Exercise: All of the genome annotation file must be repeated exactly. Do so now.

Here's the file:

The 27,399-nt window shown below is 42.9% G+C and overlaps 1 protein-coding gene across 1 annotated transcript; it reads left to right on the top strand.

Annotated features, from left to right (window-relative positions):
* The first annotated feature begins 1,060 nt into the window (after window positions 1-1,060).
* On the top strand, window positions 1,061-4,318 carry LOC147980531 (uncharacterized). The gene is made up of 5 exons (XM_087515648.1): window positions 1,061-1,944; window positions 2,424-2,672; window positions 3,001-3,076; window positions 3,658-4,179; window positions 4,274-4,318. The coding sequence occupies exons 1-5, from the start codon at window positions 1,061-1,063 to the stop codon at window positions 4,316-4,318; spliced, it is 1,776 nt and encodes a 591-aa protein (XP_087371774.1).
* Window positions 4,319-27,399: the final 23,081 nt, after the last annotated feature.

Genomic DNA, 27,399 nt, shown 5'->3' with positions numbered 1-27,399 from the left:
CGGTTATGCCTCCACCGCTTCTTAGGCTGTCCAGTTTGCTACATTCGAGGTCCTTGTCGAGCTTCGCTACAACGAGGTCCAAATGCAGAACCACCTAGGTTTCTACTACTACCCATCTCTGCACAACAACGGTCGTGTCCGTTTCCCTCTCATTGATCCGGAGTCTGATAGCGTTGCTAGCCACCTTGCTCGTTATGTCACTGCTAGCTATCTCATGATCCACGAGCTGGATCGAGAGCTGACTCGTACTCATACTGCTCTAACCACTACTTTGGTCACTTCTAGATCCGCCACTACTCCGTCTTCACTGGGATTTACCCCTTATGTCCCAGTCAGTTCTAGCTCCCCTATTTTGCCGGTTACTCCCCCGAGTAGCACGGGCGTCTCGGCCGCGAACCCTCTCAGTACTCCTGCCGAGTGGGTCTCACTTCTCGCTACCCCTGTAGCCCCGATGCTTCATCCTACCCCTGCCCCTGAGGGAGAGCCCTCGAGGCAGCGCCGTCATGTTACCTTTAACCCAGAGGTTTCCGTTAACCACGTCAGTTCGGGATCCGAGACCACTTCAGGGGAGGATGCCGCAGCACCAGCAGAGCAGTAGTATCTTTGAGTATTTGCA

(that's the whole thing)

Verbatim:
The 27,399-nt window shown below is 42.9% G+C and overlaps 1 protein-coding gene across 1 annotated transcript; it reads left to right on the top strand.

Annotated features, from left to right (window-relative positions):
* The first annotated feature begins 1,060 nt into the window (after window positions 1-1,060).
* On the top strand, window positions 1,061-4,318 carry LOC147980531 (uncharacterized). The gene is made up of 5 exons (XM_087515648.1): window positions 1,061-1,944; window positions 2,424-2,672; window positions 3,001-3,076; window positions 3,658-4,179; window positions 4,274-4,318. The coding sequence occupies exons 1-5, from the start codon at window positions 1,061-1,063 to the stop codon at window positions 4,316-4,318; spliced, it is 1,776 nt and encodes a 591-aa protein (XP_087371774.1).
* Window positions 4,319-27,399: the final 23,081 nt, after the last annotated feature.

Genomic DNA, 27,399 nt, shown 5'->3' with positions numbered 1-27,399 from the left:
CGGTTATGCCTCCACCGCTTCTTAGGCTGTCCAGTTTGCTACATTCGAGGTCCTTGTCGAGCTTCGCTACAACGAGGTCCAAATGCAGAACCACCTAGGTTTCTACTACTACCCATCTCTGCACAACAACGGTCGTGTCCGTTTCCCTCTCATTGATCCGGAGTCTGATAGCGTTGCTAGCCACCTTGCTCGTTATGTCACTGCTAGCTATCTCATGATCCACGAGCTGGATCGAGAGCTGACTCGTACTCATACTGCTCTAACCACTACTTTGGTCACTTCTAGATCCGCCACTACTCCGTCTTCACTGGGATTTACCCCTTATGTCCCAGTCAGTTCTAGCTCCCCTATTTTGCCGGTTACTCCCCCGAGTAGCACGGGCGTCTCGGCCGCGAACCCTCTCAGTACTCCTGCCGAGTGGGTCTCACTTCTCGCTACCCCTGTAGCCCCGATGCTTCATCCTACCCCTGCCCCTGAGGGAGAGCCCTCGAGGCAGCGCCGTCATGTTACCTTTAACCCAGAGGTTTCCGTTAACCACGTCAGTTCGGGATCCGAGACCACTTCAGGGGAGGATGCCGCAGCACCAGCAGAGCAGTAGTATCTTTGAGTATTTGCA